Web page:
After a long slumber in 2008, inflation blinked open its eyes last year in the United States, rising 2.7 percent in December from the same period a year ago, the US Department of Labor reported Friday.
While that rise in 2009 was far more than the 0.1 percent increase the previous year, it was mostly due to a rebound in energy prices and was not out of line with long-term averages. What really stands out about 2009 is a historic fall in food prices.
Last year, for the first time since 1961, the food index fell – 0.5 percent. While the cost of dining out rose 1.9 percent, it was more than offset by a decline in the cost of food at home. Prices for all six major grocery groups fell in 2009, with dairy and related products posting a 7.6 percent decline. That's the largest annual decline since the Depression year of 1938, the Labor Department reported.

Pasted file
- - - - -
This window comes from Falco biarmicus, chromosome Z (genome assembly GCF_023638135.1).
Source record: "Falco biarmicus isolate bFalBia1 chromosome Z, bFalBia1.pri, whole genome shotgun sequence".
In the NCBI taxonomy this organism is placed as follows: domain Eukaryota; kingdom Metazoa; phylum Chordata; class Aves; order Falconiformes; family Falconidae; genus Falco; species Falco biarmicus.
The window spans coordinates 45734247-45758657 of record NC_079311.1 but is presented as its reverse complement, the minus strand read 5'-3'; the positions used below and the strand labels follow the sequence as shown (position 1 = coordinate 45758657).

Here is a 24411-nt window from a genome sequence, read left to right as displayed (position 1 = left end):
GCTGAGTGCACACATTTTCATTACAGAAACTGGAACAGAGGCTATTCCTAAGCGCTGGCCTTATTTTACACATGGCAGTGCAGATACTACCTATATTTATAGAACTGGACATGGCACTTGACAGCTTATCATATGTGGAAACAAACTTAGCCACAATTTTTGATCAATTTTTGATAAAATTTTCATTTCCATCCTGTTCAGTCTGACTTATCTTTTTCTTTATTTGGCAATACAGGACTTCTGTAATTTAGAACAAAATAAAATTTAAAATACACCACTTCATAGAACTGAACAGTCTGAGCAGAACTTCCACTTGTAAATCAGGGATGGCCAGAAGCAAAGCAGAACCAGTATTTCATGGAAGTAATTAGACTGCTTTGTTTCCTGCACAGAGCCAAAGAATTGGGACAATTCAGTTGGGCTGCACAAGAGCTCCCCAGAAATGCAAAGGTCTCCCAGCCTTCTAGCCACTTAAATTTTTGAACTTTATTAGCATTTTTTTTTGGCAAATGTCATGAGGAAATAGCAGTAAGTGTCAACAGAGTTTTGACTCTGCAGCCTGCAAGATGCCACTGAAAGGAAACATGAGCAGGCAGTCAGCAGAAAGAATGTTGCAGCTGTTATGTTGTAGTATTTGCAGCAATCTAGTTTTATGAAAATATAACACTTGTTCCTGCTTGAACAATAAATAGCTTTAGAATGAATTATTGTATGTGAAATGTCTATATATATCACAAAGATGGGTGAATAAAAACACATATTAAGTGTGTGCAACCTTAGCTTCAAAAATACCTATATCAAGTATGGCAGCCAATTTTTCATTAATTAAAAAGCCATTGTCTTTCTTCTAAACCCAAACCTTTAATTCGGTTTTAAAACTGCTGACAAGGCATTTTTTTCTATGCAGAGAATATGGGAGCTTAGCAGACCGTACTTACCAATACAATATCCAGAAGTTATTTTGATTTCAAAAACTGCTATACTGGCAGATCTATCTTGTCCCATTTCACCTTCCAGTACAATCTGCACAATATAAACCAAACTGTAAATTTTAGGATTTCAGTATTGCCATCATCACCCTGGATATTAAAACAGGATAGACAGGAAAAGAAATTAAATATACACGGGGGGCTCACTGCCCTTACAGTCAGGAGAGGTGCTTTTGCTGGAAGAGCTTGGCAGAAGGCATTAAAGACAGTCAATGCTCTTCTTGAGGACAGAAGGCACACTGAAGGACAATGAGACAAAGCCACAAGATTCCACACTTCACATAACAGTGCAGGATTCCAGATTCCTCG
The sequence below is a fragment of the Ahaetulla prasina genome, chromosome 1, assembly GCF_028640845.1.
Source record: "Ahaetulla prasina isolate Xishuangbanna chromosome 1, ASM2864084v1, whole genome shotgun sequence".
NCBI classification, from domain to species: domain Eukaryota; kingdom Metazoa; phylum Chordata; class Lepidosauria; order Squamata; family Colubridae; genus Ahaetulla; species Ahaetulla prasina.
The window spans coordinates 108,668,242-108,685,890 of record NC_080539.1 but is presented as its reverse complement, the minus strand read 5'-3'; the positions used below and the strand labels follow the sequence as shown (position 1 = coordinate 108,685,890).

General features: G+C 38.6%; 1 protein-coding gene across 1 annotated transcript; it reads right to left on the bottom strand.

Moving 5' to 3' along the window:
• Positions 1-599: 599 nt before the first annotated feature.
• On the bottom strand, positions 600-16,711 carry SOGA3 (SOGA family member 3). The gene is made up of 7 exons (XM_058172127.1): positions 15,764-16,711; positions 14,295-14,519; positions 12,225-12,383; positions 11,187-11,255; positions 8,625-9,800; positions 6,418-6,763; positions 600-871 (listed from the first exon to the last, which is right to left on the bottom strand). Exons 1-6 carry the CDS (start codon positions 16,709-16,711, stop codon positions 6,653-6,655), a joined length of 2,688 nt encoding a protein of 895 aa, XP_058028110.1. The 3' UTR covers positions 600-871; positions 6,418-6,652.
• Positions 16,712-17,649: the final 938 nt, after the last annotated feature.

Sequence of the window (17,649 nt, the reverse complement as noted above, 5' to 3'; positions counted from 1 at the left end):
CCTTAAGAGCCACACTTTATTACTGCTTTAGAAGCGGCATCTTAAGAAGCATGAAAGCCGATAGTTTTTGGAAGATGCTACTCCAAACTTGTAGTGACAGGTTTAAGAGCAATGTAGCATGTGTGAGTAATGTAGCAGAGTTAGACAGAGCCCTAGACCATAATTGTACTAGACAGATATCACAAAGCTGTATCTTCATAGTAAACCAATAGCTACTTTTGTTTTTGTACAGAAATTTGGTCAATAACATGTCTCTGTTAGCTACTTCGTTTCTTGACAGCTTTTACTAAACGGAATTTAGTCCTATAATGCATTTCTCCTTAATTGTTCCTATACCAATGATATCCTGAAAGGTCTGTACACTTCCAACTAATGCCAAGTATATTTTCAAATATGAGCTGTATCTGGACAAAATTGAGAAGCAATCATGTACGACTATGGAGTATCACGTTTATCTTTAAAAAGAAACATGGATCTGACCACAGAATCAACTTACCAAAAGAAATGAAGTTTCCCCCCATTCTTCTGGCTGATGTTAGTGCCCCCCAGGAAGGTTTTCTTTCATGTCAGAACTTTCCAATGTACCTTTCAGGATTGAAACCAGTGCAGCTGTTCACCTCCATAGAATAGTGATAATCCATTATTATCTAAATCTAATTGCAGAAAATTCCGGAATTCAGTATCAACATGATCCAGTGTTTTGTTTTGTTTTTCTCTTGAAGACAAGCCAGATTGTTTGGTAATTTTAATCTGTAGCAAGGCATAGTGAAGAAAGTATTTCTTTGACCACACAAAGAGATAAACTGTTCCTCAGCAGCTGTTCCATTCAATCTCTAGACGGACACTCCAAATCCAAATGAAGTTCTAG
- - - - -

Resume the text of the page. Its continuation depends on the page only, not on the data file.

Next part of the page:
While a boon for consumers, the price plunge reflects the huge challenge now facing dairy farmers.
Food costs as well as energy prices often move swiftly up and down, which is why economists exclude them when looking at so-called core inflation. For 2009, the core inflation rate rose 1.8 percent, the same as in 2008.
That muted increase suggests that inflation won't come roaring back anytime soon.
In December, "there were one or two isolated signs of higher prices: clothing prices increased by 0.4 percent, reversing a drop the months before, and used car prices increased by 2.5 percent," wrote Paul Ashworth, a senior economist with Capital Economics Ltd., in an analysis. "But these won't last. In general, core inflation is slowing. We expect it to slow further this year, possibly to only 1.0 percent by the end of 2010."